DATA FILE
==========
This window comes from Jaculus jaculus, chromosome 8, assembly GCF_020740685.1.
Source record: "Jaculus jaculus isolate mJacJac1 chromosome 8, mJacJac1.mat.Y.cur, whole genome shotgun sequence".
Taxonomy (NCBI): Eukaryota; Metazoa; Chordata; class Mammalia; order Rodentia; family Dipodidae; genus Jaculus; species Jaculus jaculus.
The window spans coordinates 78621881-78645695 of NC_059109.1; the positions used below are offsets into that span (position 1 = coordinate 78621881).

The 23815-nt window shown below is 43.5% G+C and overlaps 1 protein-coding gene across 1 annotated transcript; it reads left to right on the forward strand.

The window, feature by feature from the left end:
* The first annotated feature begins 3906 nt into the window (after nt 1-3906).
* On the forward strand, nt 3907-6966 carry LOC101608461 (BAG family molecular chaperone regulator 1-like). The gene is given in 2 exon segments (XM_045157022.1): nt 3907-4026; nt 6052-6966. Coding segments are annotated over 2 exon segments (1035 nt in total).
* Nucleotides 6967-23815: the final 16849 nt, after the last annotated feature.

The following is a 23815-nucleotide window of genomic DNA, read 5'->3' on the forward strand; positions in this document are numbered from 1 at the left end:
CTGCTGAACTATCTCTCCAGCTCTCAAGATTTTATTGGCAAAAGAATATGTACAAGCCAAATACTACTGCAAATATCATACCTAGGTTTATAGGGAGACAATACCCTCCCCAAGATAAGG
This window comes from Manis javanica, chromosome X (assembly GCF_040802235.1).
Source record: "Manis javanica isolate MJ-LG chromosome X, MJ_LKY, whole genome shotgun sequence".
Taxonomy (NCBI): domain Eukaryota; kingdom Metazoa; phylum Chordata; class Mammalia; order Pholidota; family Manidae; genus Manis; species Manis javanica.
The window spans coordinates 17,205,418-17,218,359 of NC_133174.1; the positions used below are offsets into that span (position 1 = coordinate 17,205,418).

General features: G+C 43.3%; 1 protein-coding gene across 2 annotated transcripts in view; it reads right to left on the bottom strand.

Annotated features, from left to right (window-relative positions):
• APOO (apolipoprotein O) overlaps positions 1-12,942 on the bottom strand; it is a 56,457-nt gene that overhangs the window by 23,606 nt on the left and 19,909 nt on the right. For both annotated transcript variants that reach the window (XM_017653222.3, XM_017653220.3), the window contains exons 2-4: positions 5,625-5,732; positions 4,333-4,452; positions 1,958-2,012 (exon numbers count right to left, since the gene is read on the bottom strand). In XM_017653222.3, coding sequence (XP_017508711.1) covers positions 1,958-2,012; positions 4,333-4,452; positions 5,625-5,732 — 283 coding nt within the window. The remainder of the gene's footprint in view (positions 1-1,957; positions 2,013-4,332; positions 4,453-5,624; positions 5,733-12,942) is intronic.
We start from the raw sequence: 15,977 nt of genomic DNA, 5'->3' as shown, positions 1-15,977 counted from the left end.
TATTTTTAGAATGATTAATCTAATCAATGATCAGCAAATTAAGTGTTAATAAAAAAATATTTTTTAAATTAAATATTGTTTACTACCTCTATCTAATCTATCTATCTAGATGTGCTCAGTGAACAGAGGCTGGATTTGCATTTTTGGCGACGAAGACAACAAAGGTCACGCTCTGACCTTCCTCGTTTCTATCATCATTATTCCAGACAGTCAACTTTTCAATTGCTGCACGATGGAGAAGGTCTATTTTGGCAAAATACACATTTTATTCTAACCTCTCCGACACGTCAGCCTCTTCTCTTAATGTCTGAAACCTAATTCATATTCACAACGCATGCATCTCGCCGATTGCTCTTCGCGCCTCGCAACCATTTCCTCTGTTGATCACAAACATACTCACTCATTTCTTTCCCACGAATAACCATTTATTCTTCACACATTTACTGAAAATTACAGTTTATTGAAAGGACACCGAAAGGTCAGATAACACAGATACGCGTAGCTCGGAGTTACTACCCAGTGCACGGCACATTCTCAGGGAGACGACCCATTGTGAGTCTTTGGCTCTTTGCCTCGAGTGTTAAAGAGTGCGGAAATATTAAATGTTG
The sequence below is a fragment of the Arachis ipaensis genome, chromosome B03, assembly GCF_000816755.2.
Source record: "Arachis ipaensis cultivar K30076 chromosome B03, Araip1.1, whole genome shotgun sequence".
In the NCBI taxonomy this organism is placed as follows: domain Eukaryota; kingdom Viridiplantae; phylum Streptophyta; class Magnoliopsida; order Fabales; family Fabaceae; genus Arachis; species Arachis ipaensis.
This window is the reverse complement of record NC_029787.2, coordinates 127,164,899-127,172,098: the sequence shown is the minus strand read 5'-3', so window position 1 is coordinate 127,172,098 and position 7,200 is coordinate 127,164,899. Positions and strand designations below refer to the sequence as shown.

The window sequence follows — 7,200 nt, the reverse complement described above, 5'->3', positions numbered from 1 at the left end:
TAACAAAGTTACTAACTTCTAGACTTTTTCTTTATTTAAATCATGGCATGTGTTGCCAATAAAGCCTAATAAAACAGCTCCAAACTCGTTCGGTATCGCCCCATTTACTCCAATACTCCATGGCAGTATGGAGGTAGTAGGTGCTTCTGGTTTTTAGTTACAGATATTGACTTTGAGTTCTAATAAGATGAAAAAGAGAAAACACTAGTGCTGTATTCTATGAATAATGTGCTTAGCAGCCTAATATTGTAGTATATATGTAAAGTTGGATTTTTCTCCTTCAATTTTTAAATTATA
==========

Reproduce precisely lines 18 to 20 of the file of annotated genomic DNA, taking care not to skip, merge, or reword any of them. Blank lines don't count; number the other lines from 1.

• APOO (apolipoprotein O) overlaps positions 1-12,942 on the bottom strand; it is a 56,457-nt gene that overhangs the window by 23,606 nt on the left and 19,909 nt on the right. For both annotated transcript variants that reach the window (XM_017653222.3, XM_017653220.3), the window contains exons 2-4: positions 5,625-5,732; positions 4,333-4,452; positions 1,958-2,012 (exon numbers count right to left, since the gene is read on the bottom strand). In XM_017653222.3, coding sequence (XP_017508711.1) covers positions 1,958-2,012; positions 4,333-4,452; positions 5,625-5,732 — 283 coding nt within the window. The remainder of the gene's footprint in view (positions 1-1,957; positions 2,013-4,332; positions 4,453-5,624; positions 5,733-12,942) is intronic.
We start from the raw sequence: 15,977 nt of genomic DNA, 5'->3' as shown, positions 1-15,977 counted from the left end.
TATTTTTAGAATGATTAATCTAATCAATGATCAGCAAATTAAGTGTTAATAAAAAAATATTTTTTAAATTAAATATTGTTTACTACCTCTATCTAATCTATCTATCTAGATGTGCTCAGTGAACAGAGGCTGGATTTGCATTTTTGGCGACGAAGACAACAAAGGTCACGCTCTGACCTTCCTCGTTTCTATCATCATTATTCCAGACAGTCAACTTTTCAATTGCTGCACGATGGAGAAGGTCTATTTTGGCAAAATACACATTTTATTCTAACCTCTCCGACACGTCAGCCTCTTCTCTTAATGTCTGAAACCTAATTCATATTCACAACGCATGCATCTCGCCGATTGCTCTTCGCGCCTCGCAACCATTTCCTCTGTTGATCACAAACATACTCACTCATTTCTTTCCCACGAATAACCATTTATTCTTCACACATTTACTGAAAATTACAGTTTATTGAAAGGACACCGAAAGGTCAGATAACACAGATACGCGTAGCTCGGAGTTACTACCCAGTGCACGGCACATTCTCAGGGAGACGACCCATTGTGAGTCTTTGGCTCTTTGCCTCGAGTGTTAAAGAGTGCGGAAATATTAAATGTTG